the side-effects of a machine check. Normally, I/O and
external interruptions, as well as the progress of the I/O data transfer and the updating of the timer, re­
main unaffected.
When no machine check occurs, the program inter­
ruption or supervisor-call interruption is taken first, the
external interruption is taken next, and the I/O inter­
ruption is taken last. The action consists of storing the
old psw and fetching the new psw belonging to the
interruption first taken. This new psw is subsequently
stored without any instruction execution, and the next
interruption psw is fetched. This storing and fetching
continues until no more interruptions are to be serv­
iced. The external and I/O interruptions are taken only
if the immediately preceding psw indicates that the CPU is interruptable for these causes.
Instruction execution is resumed using the last­
fetched psw. The order of executing interruption sub­
routines is therefore the reverse of the order in which
the psw's arc fetched.
Interruptions 81
The interruption code of a new psw is not loaded
since a new interruption code is always storcd. The
instruction-length code in a new psw is similarly ig­
nored since it is unpredictable for all interruptions
other than program or supcrvisor call. The protcction
key of a new psw is stored unchanged when the pro­
tection feature is installed. When the feature is not
installed, the protection key is made zero upon storing.
Programming Note
When interruption sources are not masked off, thc
order of priority in handling the intcrruption sub­
routines is machine check, I/O, external, and program
or supervisor call. This order can be changed to some
extent by masking. The priority rule applies to inter­
ruption requests made simultaneously. An interruption
request made after some interruptions have already
been taken is honored according to the priority pre­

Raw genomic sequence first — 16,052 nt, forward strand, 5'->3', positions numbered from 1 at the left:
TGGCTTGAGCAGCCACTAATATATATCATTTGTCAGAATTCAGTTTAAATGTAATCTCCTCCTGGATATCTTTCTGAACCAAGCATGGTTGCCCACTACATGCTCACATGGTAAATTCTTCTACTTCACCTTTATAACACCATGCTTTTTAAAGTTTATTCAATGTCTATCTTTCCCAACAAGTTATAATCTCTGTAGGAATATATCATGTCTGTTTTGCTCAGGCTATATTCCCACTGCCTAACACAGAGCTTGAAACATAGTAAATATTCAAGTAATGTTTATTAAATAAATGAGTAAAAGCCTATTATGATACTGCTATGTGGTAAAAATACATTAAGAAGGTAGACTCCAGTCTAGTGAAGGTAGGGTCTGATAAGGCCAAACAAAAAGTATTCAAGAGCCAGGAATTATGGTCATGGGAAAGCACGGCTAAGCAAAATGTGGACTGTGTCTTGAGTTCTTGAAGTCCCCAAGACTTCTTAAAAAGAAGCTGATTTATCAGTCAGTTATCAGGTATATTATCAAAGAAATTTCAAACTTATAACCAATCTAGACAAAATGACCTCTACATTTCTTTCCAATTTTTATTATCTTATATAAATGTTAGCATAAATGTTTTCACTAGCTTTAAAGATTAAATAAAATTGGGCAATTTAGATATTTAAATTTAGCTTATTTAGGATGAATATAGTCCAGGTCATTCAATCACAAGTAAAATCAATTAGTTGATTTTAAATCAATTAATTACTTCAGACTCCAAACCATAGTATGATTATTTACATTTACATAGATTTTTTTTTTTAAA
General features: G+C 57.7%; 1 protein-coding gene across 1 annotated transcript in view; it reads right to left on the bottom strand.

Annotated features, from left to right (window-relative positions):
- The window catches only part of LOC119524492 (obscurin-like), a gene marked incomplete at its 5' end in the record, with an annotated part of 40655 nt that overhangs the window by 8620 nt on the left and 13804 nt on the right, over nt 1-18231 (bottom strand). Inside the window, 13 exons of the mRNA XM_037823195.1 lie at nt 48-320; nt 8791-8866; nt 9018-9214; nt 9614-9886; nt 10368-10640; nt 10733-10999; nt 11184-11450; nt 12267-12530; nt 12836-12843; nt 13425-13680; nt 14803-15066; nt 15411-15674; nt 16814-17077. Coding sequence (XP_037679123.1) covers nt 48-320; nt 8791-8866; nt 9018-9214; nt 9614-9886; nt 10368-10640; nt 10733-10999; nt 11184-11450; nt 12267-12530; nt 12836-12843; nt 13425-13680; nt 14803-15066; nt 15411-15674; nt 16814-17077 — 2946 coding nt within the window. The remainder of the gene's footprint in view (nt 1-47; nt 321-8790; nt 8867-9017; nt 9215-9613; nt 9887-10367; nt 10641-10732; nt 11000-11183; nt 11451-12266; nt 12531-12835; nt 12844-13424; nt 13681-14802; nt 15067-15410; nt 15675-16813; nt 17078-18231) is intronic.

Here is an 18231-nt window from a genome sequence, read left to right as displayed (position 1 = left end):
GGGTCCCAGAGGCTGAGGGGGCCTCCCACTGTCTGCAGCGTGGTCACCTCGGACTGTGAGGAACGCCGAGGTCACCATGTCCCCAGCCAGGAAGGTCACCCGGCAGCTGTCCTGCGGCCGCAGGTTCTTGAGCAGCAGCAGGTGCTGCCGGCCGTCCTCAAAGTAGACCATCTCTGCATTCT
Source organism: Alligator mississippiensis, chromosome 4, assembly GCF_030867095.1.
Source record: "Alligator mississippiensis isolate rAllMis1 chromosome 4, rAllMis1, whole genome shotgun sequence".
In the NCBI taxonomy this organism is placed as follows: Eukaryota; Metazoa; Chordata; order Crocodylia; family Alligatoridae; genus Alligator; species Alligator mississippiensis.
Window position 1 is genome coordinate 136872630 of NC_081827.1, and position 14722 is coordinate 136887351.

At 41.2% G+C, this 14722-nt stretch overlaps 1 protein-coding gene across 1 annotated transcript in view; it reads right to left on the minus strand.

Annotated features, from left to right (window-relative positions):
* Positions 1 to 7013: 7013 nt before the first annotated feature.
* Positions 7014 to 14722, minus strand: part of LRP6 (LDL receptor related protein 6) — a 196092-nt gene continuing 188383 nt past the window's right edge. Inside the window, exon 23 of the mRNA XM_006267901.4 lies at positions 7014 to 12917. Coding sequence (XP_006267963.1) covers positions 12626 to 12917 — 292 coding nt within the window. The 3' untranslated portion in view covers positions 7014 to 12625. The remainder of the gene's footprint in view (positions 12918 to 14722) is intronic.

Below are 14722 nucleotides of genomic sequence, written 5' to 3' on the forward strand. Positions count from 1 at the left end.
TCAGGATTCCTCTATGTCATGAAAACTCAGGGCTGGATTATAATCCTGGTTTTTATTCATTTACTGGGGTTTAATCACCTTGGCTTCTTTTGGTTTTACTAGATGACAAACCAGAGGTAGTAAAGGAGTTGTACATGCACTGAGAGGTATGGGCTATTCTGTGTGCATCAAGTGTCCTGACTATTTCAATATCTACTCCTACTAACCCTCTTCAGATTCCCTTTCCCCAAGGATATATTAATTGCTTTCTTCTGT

vailing at the moment of request.
Interruption Exceptions
The only exception that can cause a program inter­
ruption during an interruption is a specification ex­
Specification: The protection feature is not installed,
and a new psw with nonzero protection kcy is loaded.
A program interruption is taken immediately upon
loading thc new PSW, regardless of the type of inter­
ruption introducing thc erroneous protection key and
prior to any other pending interruptions. The protec­
tion key is made zero when the psw is stored.
If the new psw for the program interruption has a
nonzero protection key, another program interruption
occurs. Since this second program interruption intro­
duces the same unacceptable protection key in the
new PSW, the process is repeated with the CPU caught
in a string of program interruptions. This string can be
broken only by initial program loading or system reset.
The instruction address in a new psw is not tested
for availability or resolution as the psw is fetched
during an interruption. However, an unavailable or
odd instruction address is detected as soon as the
instruction address is used to fetch an instruction.
These exceptions are described in the section on
normal sequential operation.
If the new psw for the program interruption has an
unacceptable instruction address, another program
interruption occurs. Since this second program inter­
ruption introduces the same unaccept'able instruction
address, a string of program interruptions is estab­
lished. This string may be broken by an external or I/O interruption. If these interruptions also have an
unacceptable new psw, new supervisor information
must be introduced by initial program loading or by
manual intervention.